Then later, while the humans are hiding in a cave, there's this thump of something heavy hitting the ground outside the entrance. They go outside, and there is a leaf-wrapped gift on the figurative doorstep. A walnut the size of a kitchen table. Cut to Grumpy, watching. Waiting to exact his revenge.

I laughed out loud, not just at the walnut, but the image behind it, of this dinosaur planning and executing this message/threat, grumbling to himself, "Walnut my scaled ass. There's a day of reckoning coming, you human butthead."

Then the actors had to open their mouths: "Wow, that's a big walnut. Oh, we get it. You're smart."

They'd just show me Grumpy was smart. They didn't have to tell me. Apparently they didn't think *I* was smart enough to get it.

The lesson here is this:

  • Trust your writing.
  • Show it. Don't show, then tell me what you've just shown.
  • Give your readers some credit, too.
It's a balancing act, like everything else in writing. The only way to find that balance is to keep writing, and keep experimenting!

Friday, May 7, 2010

Friday Five: Happiness is...

It's Genreality day. Today's post is on tips for writer happiness, adapted from the tips from some guests on the Today Show earlier this week. You should go read it.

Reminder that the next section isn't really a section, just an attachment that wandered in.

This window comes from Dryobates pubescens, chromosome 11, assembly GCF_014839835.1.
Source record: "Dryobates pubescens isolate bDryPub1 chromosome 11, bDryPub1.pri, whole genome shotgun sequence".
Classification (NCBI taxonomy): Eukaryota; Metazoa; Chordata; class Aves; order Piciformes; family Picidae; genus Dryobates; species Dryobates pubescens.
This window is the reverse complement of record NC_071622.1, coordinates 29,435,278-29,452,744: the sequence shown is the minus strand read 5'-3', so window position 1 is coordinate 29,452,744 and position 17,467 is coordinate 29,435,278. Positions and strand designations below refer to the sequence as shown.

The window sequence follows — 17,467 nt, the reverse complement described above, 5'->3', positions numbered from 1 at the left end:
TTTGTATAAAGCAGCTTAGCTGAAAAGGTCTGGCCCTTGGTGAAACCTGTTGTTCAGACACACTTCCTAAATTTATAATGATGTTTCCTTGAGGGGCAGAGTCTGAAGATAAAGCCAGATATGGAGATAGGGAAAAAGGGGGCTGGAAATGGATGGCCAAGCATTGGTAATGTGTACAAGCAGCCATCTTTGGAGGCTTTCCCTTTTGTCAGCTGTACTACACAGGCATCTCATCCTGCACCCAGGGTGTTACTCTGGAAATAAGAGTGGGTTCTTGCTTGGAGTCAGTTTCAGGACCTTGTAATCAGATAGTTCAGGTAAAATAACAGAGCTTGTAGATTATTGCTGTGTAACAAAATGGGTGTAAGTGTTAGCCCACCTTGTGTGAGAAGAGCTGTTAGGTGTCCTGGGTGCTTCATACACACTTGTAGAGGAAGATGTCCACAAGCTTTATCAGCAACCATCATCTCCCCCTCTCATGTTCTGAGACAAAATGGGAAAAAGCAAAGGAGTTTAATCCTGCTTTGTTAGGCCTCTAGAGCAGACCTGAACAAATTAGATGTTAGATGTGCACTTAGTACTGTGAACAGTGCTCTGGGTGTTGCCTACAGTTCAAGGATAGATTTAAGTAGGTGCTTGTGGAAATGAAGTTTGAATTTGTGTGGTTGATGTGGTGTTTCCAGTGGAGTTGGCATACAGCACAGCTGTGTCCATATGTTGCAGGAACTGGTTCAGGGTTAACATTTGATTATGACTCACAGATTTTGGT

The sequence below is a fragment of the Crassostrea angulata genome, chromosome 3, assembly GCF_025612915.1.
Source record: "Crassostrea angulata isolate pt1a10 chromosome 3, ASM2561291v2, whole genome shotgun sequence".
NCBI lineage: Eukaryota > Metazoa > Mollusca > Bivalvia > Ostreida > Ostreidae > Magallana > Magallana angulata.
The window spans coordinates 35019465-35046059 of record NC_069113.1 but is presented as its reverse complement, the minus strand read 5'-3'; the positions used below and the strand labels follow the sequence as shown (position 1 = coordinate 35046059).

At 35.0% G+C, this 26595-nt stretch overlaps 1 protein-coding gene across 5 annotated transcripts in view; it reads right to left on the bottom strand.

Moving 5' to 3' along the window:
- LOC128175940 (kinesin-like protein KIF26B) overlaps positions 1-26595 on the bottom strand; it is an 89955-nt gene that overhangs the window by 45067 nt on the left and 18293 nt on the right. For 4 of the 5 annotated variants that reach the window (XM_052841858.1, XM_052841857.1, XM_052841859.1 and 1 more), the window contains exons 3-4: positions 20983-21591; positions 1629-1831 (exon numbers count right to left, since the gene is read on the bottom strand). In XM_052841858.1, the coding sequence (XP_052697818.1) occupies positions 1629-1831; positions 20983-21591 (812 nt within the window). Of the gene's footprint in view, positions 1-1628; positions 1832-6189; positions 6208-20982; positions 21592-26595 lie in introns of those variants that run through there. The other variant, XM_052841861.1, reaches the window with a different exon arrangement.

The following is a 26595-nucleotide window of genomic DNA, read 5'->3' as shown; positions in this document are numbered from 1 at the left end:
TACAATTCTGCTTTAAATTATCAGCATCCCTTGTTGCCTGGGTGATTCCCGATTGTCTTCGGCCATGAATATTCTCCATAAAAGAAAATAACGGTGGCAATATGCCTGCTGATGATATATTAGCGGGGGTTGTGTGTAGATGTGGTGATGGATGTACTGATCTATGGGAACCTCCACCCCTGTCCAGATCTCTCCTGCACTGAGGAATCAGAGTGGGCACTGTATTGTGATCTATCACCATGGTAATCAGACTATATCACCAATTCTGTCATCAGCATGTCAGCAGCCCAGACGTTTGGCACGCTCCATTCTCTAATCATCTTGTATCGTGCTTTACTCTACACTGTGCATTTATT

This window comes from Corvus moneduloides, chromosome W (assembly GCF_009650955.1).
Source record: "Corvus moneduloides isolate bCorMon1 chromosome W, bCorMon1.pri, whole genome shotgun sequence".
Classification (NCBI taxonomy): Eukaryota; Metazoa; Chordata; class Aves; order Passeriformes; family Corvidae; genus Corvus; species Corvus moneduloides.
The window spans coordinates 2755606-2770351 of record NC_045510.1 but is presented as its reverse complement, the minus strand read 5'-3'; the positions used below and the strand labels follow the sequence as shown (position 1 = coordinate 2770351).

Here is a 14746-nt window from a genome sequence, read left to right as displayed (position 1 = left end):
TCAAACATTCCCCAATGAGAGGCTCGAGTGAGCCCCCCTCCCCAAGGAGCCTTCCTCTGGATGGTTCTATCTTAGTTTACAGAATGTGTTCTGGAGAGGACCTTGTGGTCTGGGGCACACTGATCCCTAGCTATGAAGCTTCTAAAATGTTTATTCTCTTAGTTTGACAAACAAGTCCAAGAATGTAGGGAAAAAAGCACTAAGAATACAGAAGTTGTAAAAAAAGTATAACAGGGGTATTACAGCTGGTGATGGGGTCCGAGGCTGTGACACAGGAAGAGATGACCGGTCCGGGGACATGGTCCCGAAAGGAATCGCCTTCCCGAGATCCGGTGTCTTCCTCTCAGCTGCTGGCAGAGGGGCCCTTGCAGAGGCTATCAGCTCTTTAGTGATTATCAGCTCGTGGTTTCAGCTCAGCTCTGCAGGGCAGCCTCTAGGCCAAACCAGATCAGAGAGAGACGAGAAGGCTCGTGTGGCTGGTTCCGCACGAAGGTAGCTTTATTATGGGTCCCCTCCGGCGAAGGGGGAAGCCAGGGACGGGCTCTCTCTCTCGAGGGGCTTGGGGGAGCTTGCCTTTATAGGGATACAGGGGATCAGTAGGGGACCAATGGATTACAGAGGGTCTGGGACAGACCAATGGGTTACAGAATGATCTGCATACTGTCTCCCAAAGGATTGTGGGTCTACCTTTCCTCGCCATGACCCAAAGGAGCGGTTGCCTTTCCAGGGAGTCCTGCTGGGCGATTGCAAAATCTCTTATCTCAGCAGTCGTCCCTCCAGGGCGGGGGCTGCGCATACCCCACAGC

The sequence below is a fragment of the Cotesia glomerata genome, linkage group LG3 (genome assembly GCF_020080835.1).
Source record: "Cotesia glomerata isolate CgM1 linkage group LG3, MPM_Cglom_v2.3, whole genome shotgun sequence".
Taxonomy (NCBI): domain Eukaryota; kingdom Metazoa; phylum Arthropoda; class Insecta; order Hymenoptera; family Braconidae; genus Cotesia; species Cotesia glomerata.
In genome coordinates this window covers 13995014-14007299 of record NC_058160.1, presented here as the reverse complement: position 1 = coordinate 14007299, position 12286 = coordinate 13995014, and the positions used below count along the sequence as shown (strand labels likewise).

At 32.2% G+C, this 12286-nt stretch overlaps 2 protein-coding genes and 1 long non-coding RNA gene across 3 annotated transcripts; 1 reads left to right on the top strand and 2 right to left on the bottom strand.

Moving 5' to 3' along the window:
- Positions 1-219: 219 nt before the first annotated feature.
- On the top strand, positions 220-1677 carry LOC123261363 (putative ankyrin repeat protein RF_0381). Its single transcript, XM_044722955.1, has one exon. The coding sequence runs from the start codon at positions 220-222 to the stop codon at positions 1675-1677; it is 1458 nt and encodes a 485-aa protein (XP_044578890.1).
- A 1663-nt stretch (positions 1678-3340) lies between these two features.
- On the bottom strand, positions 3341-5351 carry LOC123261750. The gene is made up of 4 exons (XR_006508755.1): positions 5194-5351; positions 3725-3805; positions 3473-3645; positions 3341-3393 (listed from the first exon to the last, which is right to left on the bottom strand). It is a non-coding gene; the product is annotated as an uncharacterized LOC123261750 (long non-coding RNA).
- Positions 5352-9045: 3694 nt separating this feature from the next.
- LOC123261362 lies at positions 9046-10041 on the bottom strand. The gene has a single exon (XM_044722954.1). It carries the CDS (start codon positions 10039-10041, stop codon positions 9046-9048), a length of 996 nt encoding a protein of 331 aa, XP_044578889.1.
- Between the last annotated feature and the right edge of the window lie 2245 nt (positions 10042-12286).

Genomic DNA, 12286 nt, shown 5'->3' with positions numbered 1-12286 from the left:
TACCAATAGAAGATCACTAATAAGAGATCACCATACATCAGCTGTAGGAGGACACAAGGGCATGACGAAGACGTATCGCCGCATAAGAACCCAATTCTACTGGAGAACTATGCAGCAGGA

It prompted me to note five things that are making me happy right now:

  1. My thyroid biopsy came back negative, so I don't have cancer, and I don't have to have the other half of my thyroid out. Yay!
  2. I'm watching David Tenant and Sir Patrick Stewart in Hamlet (recorded from PBS).
  3. My friend Jamie featured The Splendor Falls in her Spreading the Awesome blog post (until today (Friday) to comment to win a signed copy of the book. So run over there and comment to enter.)
  4. I'm (finally) getting the air conditioning fixed in my Jeep. Because it's already 90 degrees here, which doesn't make me happy, and neither does the cost of the repair, but I'm focusing on the positive: Not dying of heat in the car.
  5. Puppies!

Thursday, May 6, 2010

iLesson: Step away from the Internet, and no one gets hurt

Sometimes people tell me "I don't have time to write." (Okay, actually, this was me telling myself that.) But If I'm really honest with myself, I waste a lot of time on things that are suppose to SAVE me time. Theoretically, Facebook, Twitter, etc. is supposed to make it easier to keep up with what's going on in the world. But really?

Here's how my daily blog reading usually goes:

1) Scroll through the google reader.
2) Ooo, Tera Lynn Child posted a YouTube video.
3) Ooo, look at the latest LOLcat video.
4) OMG, new Robin Hood trailer.
5) What is Russell working on next? I'll just pop over to IMDB and take a look...

So the next time you think you don't have time to write (or read, or do homework) look at much time you spend reading blogs, commenting on facebook, yadda yadda yadda. Make time for your favorite blogs (like this one!), but realize that sometimes you have to step away from the Internet to get stuff done.

And don't get annoyed with your favorite authors (like me!) when they don't blog for a week. The good news is, we're most likely writing our next masterpiece!